Synthesis and Characterization of Novel 2-Acyl-3-trifluoromethylquinoxaline 1,4-Dioxides as Potential Antimicrobial Agents

The emergence of drug resistance in pathogens leads to a loss of effectiveness of antimicrobials and complicates the treatment of bacterial infections. Quinoxaline 1,4-dioxides represent a prospective scaffold for search of new compounds with improved chemotherapeutic characteristics. Novel 2-acyl-3-trifluoromethylquinoxaline 1,4-dioxides with alteration of substituents at position 2 and 6 were synthesized via nucleophilic substitution with piperazine moiety and evaluated against a broad panel of bacteria and fungi by measuring their minimal inhibitory concentrations. Their mode of action was assessed by whole-genomic sequencing of spontaneous drug-resistant Mycobacterium smegmatis mutants, followed by comparative genomic analysis, and on an original pDualrep2 system. Most of the 2-acyl-3-trifluoromethylquinoxaline 1,4-dioxides showed high antibacterial properties against Gram-positive strains, including mycobacteria, and the introduction of a halogen atom in the position 6 of the quinoxaline ring further increased their activity, with 13c being the most active compound. The mode of action studies confirmed the DNA-damaging nature of the obtained quinoxaline 1,4-dioxides, while drug-resistance may be provided by mutations in redox homeostasis genes, encoding enzymes potentially involved in the activation of the compounds. This study extends views about the antimicrobial and antifungal activities of the quinoxaline 1,4-dioxides and can potentially lead to the discovery of new antibacterial drugs. © 2022 by the authors. Licensee MDPI, Basel, Switzerland.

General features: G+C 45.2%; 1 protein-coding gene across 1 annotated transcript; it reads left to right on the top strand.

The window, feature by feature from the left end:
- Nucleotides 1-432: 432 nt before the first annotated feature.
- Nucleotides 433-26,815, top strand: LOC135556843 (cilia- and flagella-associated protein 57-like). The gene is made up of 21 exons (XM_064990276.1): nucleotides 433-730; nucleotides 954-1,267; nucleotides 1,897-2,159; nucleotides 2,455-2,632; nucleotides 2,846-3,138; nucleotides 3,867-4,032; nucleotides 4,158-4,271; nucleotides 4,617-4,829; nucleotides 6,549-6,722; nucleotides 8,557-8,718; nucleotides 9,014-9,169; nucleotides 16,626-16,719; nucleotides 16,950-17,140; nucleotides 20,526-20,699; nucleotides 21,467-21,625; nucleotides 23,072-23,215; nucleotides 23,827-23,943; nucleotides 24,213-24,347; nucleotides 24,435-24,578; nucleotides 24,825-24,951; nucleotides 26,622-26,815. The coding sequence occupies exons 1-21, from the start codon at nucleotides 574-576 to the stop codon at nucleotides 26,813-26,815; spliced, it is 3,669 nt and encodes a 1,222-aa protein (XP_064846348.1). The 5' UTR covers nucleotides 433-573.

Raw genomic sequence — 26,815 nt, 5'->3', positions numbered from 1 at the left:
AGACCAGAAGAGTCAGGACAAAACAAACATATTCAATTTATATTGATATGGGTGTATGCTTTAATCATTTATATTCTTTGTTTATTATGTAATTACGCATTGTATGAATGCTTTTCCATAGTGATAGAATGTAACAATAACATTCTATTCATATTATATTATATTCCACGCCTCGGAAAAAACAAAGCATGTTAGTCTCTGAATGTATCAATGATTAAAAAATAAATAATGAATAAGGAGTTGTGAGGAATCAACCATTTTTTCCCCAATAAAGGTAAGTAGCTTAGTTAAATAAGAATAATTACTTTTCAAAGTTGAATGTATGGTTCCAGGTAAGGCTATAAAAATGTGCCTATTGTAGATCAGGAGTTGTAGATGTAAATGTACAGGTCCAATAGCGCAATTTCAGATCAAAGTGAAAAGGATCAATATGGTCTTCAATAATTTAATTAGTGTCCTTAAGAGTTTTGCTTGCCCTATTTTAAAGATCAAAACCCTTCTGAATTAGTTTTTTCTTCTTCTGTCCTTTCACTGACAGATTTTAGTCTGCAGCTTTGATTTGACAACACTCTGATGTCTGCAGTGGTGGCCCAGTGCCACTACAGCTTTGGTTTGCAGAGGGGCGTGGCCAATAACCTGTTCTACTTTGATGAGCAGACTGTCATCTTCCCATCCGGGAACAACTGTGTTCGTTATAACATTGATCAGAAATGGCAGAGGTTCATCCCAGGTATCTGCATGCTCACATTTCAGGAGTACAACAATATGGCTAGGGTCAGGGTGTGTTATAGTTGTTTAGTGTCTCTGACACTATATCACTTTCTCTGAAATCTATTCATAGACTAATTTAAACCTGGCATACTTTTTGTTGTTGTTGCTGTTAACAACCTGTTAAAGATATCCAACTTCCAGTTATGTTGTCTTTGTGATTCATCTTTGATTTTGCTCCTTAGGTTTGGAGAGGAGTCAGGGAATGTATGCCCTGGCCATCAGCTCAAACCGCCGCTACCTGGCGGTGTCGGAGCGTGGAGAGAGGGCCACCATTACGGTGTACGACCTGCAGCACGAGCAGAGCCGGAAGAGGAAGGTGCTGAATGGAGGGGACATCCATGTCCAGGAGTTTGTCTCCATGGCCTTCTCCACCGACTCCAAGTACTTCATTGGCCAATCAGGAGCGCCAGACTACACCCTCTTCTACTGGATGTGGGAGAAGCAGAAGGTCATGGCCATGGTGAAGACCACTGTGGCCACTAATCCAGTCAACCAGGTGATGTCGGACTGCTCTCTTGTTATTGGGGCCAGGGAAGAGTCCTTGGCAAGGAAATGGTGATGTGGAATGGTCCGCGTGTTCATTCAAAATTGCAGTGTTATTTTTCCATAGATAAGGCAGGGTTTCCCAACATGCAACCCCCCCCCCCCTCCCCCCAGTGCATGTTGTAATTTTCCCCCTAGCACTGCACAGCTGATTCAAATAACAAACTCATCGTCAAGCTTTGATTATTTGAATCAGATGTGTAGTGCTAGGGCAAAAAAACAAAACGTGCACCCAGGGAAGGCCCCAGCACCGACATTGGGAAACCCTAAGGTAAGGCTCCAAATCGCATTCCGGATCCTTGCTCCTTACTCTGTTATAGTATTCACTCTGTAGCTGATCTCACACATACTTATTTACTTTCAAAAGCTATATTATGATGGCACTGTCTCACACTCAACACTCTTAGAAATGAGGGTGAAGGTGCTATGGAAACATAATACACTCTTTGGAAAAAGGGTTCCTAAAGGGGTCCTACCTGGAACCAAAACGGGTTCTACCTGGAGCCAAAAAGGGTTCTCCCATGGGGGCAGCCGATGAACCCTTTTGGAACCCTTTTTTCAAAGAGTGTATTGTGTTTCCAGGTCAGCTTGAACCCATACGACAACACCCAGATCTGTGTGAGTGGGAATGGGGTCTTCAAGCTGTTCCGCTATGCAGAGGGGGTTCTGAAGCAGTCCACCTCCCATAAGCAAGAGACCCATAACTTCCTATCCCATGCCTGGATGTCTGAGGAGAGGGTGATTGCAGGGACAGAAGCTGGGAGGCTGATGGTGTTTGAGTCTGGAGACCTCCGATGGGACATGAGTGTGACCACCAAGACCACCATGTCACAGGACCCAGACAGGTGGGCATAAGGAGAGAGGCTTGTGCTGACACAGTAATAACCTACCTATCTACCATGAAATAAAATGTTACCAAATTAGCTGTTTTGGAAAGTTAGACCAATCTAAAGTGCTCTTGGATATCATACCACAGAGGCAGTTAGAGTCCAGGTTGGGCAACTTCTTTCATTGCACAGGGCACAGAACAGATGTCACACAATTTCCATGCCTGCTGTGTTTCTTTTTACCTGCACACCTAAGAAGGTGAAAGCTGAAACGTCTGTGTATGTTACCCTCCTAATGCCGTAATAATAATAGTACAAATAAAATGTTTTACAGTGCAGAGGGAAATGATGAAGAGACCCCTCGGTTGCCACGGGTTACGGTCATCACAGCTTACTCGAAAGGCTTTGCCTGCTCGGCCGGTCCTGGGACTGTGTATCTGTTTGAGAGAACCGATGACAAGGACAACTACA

Buravchenko G.I.1 , Maslov D.A.2 , Alam M.S. 3, 4, 5, 6 , Grammatikova N.E.1 , Frolova S.G.2, 7 , Vatlin A.A. 2, 8 , Tian X. 3, 4, 5, 6 , Ivanov I.V.1, 9 , Bekker O.B.2 , Kryakvin M.A.10 , Dontsova O.A.10, 11, 12 , Danilenko V.N. 2 , Zhang T.3, 4, 5, 6 , Shchekotikhin A.E.1
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  • 1 Gause Institute of New Antibiotics, Moscow, 119021, Russian Federation
  • 2 Laboratory of Bacterial Genetics, Vavilov Institute of General Genetics, Russian Academy of Sciences, Moscow, 119333, Russian Federation
  • 3 State Key Laboratory of Respiratory Disease, Guangzhou Institutes of Biomedicine and Health, Chinese Academy of Sciences, Guangzhou, 510530, China
  • 4 China-New Zealand Joint Laboratory on Biomedicine and Health, Guangzhou, 510530, China
  • 5 Guangdong-Hong Kong-Macao Joint Laboratory of Respiratory Infectious Diseases, Guangzhou Institutes of Biomedicine and Health, Chinese Academy of Sciences, Guangzhou, 510530, China
  • 6 University of Chinese Academy of Sciences, Beijing, 100049, China
  • 7 Phystech School of Biological and Medical Physics, Moscow Institute of Physics and Technology (State University), Dolgoprudny, 141701, Russian Federation
  • 8 Institute of Ecology, Peoples’ Friendship University of Russia (RUDN University), Moscow, 117198, Russian Federation
  • 9 Organic Chemistry Department, Faculty of Natural Sciences, Mendeleyev University of Chemical Technology, 9 Miusskaya Square, Moscow, 125190, Russian Federation
  • 10 Chemistry Department, Faculty of Bioengineering and Bioinformatics, Lomonosov Moscow State University, Moscow, 119991, Russian Federation
  • 11 Center of Life Sciences, Skolkovo Institute of Science and Technology, Skolkovo, 143028, Russian Federation
  • 12 Shemyakin-Ovchinnikov Institute of Bioorganic Chemistry, Moscow, 117997, Russian Federation
3-trifluoromethylquinoxaline 1,4-dioxides; Antimicrobial activity; DNA-damaging agents; M. smegmatis mutants; Structure–activity relationships
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